The EU’s relationship with Morocco was already tense following the corruption scandal that rocked the European Parliament in December. Members of the European body were accused of taking bribes from Qatar and Morocco — accusations that have been repeatedly denied by both countries. Morocco’s foreign minister Nasser Bourita complained of “harassment” from Europeans. Current tensions with the European Parliament put Morocco in a “difficult situation vis-a-vis the Europeans,” confirmed Isabelle Werenfels, senior fellow at the German Institute for International and Security Affairs, or SWP…However this week, Morocco made a move that seemed to indicate increasing warmth toward Europe. Morocco became the first African country to send heavy weapons to Ukraine. The country is delivering 20 renovated T-72B main battle tanks to the eastern European country. The move is a significant change from Morocco’s previously neutral stance on the Russia invasion of Ukraine as well as a clear turn towards Europe and the US. In the March 2022 vote at the United Nations that rejected Russia’s invasion of Ukraine, Morocco and other African nations abstained. DW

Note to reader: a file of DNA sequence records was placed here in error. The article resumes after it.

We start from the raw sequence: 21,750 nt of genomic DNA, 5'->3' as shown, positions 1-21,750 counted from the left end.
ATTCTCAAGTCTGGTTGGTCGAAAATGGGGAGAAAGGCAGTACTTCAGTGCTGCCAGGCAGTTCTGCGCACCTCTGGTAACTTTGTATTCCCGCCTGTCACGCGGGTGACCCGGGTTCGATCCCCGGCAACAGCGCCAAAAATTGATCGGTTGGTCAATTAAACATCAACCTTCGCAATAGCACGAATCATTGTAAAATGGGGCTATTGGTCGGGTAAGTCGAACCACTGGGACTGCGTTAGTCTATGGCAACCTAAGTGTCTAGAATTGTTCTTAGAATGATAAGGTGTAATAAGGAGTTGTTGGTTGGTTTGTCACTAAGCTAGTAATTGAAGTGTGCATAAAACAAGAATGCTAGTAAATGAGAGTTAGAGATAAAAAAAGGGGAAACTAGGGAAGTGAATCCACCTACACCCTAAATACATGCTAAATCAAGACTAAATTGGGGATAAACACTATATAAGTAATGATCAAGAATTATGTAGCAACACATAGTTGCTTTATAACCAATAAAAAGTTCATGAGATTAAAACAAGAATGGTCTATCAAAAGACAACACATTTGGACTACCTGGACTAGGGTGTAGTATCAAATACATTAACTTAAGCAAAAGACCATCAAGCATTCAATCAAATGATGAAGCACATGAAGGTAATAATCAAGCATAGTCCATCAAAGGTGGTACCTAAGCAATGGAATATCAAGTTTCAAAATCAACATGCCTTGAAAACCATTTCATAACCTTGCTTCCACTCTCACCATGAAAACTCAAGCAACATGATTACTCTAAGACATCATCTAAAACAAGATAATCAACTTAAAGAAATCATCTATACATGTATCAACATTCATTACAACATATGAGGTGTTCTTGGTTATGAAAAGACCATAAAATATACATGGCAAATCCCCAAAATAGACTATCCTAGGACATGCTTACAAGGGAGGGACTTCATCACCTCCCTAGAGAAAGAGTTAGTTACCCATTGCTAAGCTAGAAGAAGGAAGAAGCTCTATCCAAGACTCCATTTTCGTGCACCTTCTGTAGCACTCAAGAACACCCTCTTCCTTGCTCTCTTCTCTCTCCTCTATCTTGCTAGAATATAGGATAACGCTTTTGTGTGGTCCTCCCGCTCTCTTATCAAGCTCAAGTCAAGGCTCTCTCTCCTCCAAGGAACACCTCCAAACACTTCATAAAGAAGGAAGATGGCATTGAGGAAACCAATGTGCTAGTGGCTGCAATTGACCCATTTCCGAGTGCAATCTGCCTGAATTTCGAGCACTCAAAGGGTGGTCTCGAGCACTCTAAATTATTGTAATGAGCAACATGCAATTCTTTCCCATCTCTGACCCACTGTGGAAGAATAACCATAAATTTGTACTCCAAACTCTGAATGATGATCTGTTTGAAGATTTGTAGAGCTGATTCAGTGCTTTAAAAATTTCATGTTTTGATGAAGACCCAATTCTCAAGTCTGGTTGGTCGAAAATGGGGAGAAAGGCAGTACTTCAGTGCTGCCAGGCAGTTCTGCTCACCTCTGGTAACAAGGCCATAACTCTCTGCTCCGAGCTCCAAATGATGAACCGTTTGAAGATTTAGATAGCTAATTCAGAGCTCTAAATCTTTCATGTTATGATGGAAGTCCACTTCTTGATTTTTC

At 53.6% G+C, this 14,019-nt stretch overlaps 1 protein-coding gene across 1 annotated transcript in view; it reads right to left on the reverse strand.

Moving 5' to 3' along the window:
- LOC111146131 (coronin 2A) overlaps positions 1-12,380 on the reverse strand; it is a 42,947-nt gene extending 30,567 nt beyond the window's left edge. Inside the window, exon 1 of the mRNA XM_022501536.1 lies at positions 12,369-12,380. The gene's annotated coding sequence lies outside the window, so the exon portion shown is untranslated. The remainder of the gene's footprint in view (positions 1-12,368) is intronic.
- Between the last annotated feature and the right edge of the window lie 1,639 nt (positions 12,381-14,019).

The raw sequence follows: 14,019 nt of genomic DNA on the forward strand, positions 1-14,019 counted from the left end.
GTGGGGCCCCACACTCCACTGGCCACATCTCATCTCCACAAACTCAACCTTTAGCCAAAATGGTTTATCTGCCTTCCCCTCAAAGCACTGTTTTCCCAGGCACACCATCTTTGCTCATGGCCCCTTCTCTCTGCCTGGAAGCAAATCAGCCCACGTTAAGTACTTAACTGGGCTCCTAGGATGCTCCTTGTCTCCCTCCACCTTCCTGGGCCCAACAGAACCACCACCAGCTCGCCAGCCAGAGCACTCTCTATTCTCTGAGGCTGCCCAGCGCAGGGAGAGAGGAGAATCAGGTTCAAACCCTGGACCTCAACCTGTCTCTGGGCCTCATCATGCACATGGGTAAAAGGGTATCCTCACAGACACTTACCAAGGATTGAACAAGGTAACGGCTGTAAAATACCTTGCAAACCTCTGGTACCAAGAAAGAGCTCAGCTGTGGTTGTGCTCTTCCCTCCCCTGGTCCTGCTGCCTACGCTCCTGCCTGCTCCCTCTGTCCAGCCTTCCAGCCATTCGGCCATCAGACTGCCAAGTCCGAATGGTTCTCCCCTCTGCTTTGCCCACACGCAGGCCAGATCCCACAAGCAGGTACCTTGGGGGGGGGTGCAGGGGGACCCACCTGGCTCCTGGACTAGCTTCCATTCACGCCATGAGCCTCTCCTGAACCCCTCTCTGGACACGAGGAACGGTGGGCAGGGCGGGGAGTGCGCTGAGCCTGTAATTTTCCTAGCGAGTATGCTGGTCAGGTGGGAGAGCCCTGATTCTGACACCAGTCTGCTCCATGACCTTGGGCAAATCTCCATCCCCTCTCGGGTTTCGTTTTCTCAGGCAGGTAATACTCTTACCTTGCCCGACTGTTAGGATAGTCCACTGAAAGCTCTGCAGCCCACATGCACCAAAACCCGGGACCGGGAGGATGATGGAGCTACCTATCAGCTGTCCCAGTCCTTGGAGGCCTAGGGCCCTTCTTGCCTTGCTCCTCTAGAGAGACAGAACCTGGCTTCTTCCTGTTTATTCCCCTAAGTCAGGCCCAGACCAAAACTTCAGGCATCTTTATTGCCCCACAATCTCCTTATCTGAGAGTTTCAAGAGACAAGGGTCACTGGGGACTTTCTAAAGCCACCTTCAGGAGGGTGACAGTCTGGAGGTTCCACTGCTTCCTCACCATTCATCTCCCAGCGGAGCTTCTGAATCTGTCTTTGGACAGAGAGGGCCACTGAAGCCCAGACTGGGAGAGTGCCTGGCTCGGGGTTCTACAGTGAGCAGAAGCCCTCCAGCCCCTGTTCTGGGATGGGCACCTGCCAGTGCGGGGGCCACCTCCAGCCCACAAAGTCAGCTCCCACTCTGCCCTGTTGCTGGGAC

US Giants Like Ford Are ‘Doubling down’ on SA, Says Janet Yellen
Yellen, who was speaking at a briefing after a visit to the Ford Motor Company South Africa’s plant in Silverton, Pretoria, said there were many countries in Africa, including SA, that the US viewed as “friends” – and that it also planned to work with them to further its security interests in ensuring there were resilient global supply chains. “We have seen over the past three years how disruptions in one part of the world can shape the global economy. Covid-19 brought the world’s economic activity to a standstill. Russia’s brutal war against Ukraine has raised energy prices and exacerbated food insecurity. These shocks taught us about the importance of secure and resilient supply chains.” Bloomberg

South African Heatwave Deaths Likely Warning of More to Come – Everywhere